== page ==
Does Chivalry Still Exist And Should It? | CLiKD Creative Dating App

Does Chivalry Still Exist And Should It?

  • chivalry bow down

    Meet/Eat/Love (MEL) #13

    “I can’t remember the last time I opened a door for a girl.”

    “Why do the guys always have to initiate? If the girl wants to hangout, she can ask too.”

    “I don’t know if I should pay for a girl on a first date because I don’t want to offend her.”

    “But in my country, the guys will always pay for the first date and the girl will pay for drinks if we continue on the date.”

    “Women have been asking for equal rights for centuries, so dating should be equal too right?”

    Angelina Jolie eye roll

    What is chivalry in 2018? This was THE hot topic of a recent dinner conversation (or should I say debate) I had with a group of friends from England, Denmark, France, Holland and the USA. None of us could agree on if chivalry existed now and, if not, should it? If yes, in what form?

    Women falling in the rain

    If we hopped into a time machine and head back to the Middle Ages, we will see that ‘chivalry’ was a term used to describe a moral and social code of conduct between knights. The term ‘chivalry’ has since evolved throughout history as our societal behaviours and values have developed.

    (I will use generalizations below to get the point across).

    Now let’s head to anytime pre-60s, men were seen as the protectors who needed to protect women who were seen as “fragile.” It was chivalrous for a man to “protect” his lady with certain actions; aka. opening the door because she was “helpless” and needed a “man” to help her. Now, fast forward to the 60s and 70s when women were fighting for equal rights in the work place, as well as at home (… and still continuing to fight for equal rights in 2018).

    Female strength

    With the changes in our societal behaviours and believes, where do we land in 2018 with chivalry? You can imagine that by the end of our dinner, there was no definite answer to whether or not chivalry exists now. We’ve been called the Tinder era / the instant gratification era /the digital nomad era. How do you fit chivalry into this era?

    Even with no definite answer, what did sink in for me during our healthy dinner debate was that instilling gender roles is an outdated practice and what matters is how we treat one another, with respect and kindness. That said, I do think chivalry can exist in 2018 AND should evolve along with our current societal behaviours and culture.

    Being nice is cool

    So, what would happen if we took 5 cliché chivalrous acts and got rid of gender roles and added the mantra to treat one another with respect and kindness? Keep reading and find out…

     

    Five Cliché Chivalrous Acts Transformed For 2018:

     

    1. Opening the door

    The way I see it is if you have two hands and you see someone else’s hands full, you should offer to open the door for that person. Likewise, when you open a door to exit and there’s someone behind you, the common courtesy thing to do is hold the door open vs. slamming it in someone’s face. It’s about being a nice human being.

     

    1. Paying for meals

    In some cultures, paying for someone else’s meal is often a first step towards building a closer connection and greater levels of trust. For example, in most East Asian cultures, this transcends beyond dating to business lunches/dinners. Going “Dutch” can be perceived as being insincere. As far as dating goes, paying for meals is definitely a nice gesture. Just remember to reciprocate.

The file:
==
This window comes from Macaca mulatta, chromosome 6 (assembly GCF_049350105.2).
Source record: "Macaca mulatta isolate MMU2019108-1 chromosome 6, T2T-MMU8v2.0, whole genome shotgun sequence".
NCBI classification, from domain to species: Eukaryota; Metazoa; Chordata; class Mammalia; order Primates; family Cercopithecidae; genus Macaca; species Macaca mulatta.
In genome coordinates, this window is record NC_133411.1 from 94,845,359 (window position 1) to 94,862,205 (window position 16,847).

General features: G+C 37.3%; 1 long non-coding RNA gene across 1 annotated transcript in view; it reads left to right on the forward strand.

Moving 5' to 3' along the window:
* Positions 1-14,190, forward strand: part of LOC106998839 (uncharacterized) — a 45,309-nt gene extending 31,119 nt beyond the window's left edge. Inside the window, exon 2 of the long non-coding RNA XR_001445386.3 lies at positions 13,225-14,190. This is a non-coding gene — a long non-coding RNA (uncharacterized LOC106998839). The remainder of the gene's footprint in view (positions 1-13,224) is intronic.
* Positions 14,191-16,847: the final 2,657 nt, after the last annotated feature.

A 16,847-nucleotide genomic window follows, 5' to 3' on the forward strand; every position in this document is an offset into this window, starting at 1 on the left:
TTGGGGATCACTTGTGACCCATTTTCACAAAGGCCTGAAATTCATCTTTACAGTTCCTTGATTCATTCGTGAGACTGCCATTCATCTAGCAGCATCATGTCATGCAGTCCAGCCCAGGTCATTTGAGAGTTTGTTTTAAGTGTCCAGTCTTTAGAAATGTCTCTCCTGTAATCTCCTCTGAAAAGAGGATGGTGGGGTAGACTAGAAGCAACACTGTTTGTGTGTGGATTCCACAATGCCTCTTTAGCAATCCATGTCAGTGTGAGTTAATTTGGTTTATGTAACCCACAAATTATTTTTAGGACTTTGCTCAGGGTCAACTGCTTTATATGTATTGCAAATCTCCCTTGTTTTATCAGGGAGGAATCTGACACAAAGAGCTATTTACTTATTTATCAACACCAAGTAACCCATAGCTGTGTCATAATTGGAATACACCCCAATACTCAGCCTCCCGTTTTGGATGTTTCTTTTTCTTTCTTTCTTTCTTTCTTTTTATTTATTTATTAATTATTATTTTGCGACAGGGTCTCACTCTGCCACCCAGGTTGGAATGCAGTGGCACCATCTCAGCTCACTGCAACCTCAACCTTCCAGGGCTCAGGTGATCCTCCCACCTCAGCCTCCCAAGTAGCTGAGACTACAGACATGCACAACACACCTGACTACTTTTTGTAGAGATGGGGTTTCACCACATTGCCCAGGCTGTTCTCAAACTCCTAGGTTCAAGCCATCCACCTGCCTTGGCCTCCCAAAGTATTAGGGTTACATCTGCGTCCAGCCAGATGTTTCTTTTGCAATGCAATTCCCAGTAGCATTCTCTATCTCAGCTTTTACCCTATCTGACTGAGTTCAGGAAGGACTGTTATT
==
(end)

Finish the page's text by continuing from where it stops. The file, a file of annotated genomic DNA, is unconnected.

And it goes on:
1. Watches where he walks

    Going back to the notion of “men as protectors,” an ex-boyfriend used to make it a point to ALWAYS have me walk on the inside of the sidewalk while he walked on the outside of sidewalk (closest to traffic). TBH, I always felt claustrophobic and I preferred walking on the outside instead! The only sidewalk rule is to not to stop in the middle of the sidewalk and block other pedestrians.

    Michael Jackson dancing on the sidewalk

     

    1. Offering his seat

    You managed to snag a seat on a crowded metro but you noticed someone else that could use the seat more (… like someone with crutches, or who’s pregnant, or elderly). Similar to having two hands, if you have two feet and you are not in crutches/pregnant/ an elderly, you should be a good human and offer your seat to those in need.

     

    1. Sending flowers

    Ah yes, the cliché act of sending flowers (some people love it, while others think it’s a waste). Regardless, if it’s flowers or a handwritten note, it’s always nice to receive a surprise. BUT wouldn’t it be even nicer to make someone else’s day? AND doing something nice doesn’t always have to come from the guy. The point is that you are showing the other person you are making an effort and that you care.

    Yes, we are living in the “I-want-it-now” era and are very much far removed from the days of knights and old school gender roles. But there’s also something at the core of human interactions that has not changed. That’s treating people with kindness and respect. In summary, I do believe that chivalry CAN AND SHOULD exists in 2018. Chivalry to me should not be defined by gender roles and should be defined by treating ALL humans with kindness and respect.

    Dancing knight

    Here’s to all being modern day knights!

    Ms. Mel

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